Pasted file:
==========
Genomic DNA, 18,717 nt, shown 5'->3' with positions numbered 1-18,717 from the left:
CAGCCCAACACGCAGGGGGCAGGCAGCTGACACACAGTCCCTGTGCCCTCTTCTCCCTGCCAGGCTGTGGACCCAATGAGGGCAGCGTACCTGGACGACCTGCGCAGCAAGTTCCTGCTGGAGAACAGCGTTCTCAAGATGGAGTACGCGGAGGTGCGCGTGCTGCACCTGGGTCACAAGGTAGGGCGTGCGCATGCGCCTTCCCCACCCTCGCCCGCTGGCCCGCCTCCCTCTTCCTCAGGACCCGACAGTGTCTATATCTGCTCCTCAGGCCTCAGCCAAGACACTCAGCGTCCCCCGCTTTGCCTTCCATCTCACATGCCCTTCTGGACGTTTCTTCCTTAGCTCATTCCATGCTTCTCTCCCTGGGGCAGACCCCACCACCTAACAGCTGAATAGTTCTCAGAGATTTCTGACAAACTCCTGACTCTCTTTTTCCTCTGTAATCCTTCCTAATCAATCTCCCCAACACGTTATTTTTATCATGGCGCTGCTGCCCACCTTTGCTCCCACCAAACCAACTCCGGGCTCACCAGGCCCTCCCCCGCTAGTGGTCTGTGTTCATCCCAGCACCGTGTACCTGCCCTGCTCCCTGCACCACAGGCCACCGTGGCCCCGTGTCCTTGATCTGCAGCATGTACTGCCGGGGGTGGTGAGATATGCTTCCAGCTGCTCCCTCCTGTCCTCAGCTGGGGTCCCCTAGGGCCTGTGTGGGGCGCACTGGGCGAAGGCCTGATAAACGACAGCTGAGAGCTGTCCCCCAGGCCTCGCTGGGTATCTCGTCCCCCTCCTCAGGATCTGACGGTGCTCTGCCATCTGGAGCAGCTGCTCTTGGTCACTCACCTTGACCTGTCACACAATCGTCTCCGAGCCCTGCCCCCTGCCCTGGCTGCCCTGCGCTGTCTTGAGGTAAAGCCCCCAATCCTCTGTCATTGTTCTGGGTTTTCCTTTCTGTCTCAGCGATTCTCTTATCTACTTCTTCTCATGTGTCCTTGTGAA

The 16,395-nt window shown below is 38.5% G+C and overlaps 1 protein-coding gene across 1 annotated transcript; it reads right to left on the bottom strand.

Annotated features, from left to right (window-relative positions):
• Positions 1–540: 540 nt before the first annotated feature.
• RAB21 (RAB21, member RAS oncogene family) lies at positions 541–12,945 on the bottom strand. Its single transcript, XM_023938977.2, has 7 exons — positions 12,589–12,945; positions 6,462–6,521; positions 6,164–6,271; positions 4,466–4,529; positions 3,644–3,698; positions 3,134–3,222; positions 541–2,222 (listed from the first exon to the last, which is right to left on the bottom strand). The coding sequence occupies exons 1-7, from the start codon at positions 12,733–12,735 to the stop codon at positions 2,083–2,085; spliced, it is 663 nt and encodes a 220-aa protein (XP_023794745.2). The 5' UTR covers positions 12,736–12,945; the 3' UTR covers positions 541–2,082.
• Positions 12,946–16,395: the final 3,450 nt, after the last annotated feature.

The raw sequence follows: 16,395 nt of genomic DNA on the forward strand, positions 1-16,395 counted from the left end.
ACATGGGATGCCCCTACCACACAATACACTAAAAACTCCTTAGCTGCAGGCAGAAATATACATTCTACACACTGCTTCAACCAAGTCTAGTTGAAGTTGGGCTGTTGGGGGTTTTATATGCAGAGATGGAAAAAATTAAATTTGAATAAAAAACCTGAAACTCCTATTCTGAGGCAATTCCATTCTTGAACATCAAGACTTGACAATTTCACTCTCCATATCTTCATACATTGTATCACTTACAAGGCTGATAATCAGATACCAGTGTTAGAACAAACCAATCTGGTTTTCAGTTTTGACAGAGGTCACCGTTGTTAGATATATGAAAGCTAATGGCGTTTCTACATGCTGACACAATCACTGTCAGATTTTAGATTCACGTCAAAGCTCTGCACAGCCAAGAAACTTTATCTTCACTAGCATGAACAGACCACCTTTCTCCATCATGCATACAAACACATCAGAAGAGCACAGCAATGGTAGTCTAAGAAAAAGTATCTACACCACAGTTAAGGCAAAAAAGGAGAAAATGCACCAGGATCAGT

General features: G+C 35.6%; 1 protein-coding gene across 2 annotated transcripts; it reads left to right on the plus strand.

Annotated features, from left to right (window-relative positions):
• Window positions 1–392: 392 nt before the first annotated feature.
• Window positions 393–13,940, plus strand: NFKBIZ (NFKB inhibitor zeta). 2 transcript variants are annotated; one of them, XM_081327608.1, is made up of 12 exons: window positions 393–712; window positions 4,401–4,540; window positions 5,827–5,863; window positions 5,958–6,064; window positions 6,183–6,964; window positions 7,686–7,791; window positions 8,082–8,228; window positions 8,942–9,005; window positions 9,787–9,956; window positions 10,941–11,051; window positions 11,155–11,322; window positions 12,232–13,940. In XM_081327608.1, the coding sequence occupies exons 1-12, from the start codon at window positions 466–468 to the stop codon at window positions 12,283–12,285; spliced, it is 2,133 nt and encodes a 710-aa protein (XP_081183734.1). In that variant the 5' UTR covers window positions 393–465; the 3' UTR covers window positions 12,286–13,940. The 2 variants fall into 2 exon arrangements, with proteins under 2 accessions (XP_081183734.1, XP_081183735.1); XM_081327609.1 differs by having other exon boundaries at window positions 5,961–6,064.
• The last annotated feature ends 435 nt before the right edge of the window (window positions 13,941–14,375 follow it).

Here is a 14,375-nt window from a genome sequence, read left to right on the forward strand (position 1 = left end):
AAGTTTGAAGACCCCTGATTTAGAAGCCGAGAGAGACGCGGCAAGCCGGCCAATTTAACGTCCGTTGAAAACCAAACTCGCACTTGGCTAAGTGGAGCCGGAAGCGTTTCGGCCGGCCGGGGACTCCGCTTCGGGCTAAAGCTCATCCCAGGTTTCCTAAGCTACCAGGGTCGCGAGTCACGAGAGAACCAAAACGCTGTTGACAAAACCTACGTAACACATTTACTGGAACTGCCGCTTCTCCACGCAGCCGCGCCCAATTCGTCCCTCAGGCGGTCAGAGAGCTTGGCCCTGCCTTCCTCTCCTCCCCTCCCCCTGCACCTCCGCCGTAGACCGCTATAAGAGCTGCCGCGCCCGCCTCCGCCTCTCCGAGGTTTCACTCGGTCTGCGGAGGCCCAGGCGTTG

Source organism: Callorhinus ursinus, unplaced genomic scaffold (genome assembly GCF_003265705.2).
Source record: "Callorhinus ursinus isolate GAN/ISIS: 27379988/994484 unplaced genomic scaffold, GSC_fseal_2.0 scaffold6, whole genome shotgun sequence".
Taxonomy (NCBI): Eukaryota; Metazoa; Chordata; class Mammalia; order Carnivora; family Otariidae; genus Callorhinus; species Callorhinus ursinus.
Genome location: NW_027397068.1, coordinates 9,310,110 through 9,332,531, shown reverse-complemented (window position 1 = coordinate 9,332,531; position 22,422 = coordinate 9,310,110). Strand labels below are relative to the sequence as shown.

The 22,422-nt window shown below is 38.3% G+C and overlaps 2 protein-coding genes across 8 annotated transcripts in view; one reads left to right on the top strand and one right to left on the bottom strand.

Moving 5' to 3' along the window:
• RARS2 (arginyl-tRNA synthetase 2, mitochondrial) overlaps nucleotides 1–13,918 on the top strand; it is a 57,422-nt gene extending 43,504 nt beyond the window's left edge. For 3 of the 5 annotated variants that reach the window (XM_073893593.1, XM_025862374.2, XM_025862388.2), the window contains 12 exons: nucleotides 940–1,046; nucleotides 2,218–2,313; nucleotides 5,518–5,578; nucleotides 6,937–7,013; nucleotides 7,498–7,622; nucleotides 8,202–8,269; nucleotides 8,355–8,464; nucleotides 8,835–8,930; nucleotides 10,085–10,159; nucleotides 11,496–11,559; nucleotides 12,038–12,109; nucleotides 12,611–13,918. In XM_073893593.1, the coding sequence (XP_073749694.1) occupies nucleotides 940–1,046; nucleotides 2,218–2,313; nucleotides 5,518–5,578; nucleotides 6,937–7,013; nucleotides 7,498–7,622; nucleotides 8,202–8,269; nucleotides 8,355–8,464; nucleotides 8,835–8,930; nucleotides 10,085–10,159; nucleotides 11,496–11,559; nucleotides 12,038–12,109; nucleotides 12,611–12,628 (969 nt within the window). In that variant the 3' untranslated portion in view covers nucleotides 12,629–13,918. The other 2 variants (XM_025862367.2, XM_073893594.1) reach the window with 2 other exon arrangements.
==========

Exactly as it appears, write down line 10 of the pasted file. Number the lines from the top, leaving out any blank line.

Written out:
General features: G+C 35.6%; 1 protein-coding gene across 2 annotated transcripts; it reads left to right on the plus strand.